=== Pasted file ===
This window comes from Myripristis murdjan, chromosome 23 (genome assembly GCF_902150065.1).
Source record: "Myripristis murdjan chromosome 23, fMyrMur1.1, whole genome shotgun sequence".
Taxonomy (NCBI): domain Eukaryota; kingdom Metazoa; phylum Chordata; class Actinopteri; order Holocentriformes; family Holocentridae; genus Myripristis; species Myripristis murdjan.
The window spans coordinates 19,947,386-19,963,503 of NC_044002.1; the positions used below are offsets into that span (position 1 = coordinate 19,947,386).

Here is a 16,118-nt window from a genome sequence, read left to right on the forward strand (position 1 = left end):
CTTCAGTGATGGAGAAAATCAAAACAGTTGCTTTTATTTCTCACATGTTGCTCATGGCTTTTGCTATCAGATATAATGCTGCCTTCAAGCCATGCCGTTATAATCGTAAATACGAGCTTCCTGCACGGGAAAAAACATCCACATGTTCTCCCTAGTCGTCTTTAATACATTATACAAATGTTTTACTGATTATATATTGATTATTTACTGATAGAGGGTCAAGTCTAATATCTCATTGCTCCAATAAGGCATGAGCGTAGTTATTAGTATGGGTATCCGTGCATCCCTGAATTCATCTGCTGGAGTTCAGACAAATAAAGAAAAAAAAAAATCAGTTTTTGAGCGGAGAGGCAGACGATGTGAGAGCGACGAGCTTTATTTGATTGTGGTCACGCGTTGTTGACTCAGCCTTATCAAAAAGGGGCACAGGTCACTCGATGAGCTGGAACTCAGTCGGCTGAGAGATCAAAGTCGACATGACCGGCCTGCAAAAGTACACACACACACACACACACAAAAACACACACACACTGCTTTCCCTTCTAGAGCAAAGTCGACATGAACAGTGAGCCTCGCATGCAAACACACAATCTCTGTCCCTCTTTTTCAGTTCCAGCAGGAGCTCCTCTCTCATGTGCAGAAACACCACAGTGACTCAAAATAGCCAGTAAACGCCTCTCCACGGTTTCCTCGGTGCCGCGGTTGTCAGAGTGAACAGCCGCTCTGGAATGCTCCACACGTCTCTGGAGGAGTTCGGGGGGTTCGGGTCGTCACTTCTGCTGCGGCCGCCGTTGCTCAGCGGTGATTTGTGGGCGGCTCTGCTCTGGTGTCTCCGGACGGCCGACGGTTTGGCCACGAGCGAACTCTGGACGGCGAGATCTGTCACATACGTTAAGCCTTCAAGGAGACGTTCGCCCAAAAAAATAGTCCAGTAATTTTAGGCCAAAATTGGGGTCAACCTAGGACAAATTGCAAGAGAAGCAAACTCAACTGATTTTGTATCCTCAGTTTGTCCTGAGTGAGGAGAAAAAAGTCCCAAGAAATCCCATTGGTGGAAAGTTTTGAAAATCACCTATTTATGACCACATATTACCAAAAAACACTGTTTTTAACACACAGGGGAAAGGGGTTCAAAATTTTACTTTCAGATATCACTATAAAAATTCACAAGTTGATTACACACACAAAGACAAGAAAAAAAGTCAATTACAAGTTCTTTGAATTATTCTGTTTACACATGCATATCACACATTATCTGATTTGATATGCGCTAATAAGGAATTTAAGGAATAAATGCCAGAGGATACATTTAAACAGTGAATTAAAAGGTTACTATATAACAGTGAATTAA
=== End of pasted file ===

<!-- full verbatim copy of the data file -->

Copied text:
This window comes from Myripristis murdjan, chromosome 23 (genome assembly GCF_902150065.1).
Source record: "Myripristis murdjan chromosome 23, fMyrMur1.1, whole genome shotgun sequence".
Taxonomy (NCBI): domain Eukaryota; kingdom Metazoa; phylum Chordata; class Actinopteri; order Holocentriformes; family Holocentridae; genus Myripristis; species Myripristis murdjan.
The window spans coordinates 19,947,386-19,963,503 of NC_044002.1; the positions used below are offsets into that span (position 1 = coordinate 19,947,386).

Here is a 16,118-nt window from a genome sequence, read left to right on the forward strand (position 1 = left end):
CTTCAGTGATGGAGAAAATCAAAACAGTTGCTTTTATTTCTCACATGTTGCTCATGGCTTTTGCTATCAGATATAATGCTGCCTTCAAGCCATGCCGTTATAATCGTAAATACGAGCTTCCTGCACGGGAAAAAACATCCACATGTTCTCCCTAGTCGTCTTTAATACATTATACAAATGTTTTACTGATTATATATTGATTATTTACTGATAGAGGGTCAAGTCTAATATCTCATTGCTCCAATAAGGCATGAGCGTAGTTATTAGTATGGGTATCCGTGCATCCCTGAATTCATCTGCTGGAGTTCAGACAAATAAAGAAAAAAAAAAATCAGTTTTTGAGCGGAGAGGCAGACGATGTGAGAGCGACGAGCTTTATTTGATTGTGGTCACGCGTTGTTGACTCAGCCTTATCAAAAAGGGGCACAGGTCACTCGATGAGCTGGAACTCAGTCGGCTGAGAGATCAAAGTCGACATGACCGGCCTGCAAAAGTACACACACACACACACACACAAAAACACACACACACTGCTTTCCCTTCTAGAGCAAAGTCGACATGAACAGTGAGCCTCGCATGCAAACACACAATCTCTGTCCCTCTTTTTCAGTTCCAGCAGGAGCTCCTCTCTCATGTGCAGAAACACCACAGTGACTCAAAATAGCCAGTAAACGCCTCTCCACGGTTTCCTCGGTGCCGCGGTTGTCAGAGTGAACAGCCGCTCTGGAATGCTCCACACGTCTCTGGAGGAGTTCGGGGGGTTCGGGTCGTCACTTCTGCTGCGGCCGCCGTTGCTCAGCGGTGATTTGTGGGCGGCTCTGCTCTGGTGTCTCCGGACGGCCGACGGTTTGGCCACGAGCGAACTCTGGACGGCGAGATCTGTCACATACGTTAAGCCTTCAAGGAGACGTTCGCCCAAAAAAATAGTCCAGTAATTTTAGGCCAAAATTGGGGTCAACCTAGGACAAATTGCAAGAGAAGCAAACTCAACTGATTTTGTATCCTCAGTTTGTCCTGAGTGAGGAGAAAAAAGTCCCAAGAAATCCCATTGGTGGAAAGTTTTGAAAATCACCTATTTATGACCACATATTACCAAAAAACACTGTTTTTAACACACAGGGGAAAGGGGTTCAAAATTTTACTTTCAGATATCACTATAAAAATTCACAAGTTGATTACACACACAAAGACAAGAAAAAAAGTCAATTACAAGTTCTTTGAATTATTCTGTTTACACATGCATATCACACATTATCTGATTTGATATGCGCTAATAAGGAATTTAAGGAATAAATGCCAGAGGATACATTTAAACAGTGAATTAAAAGGTTACTATATAACAGTGAATTAA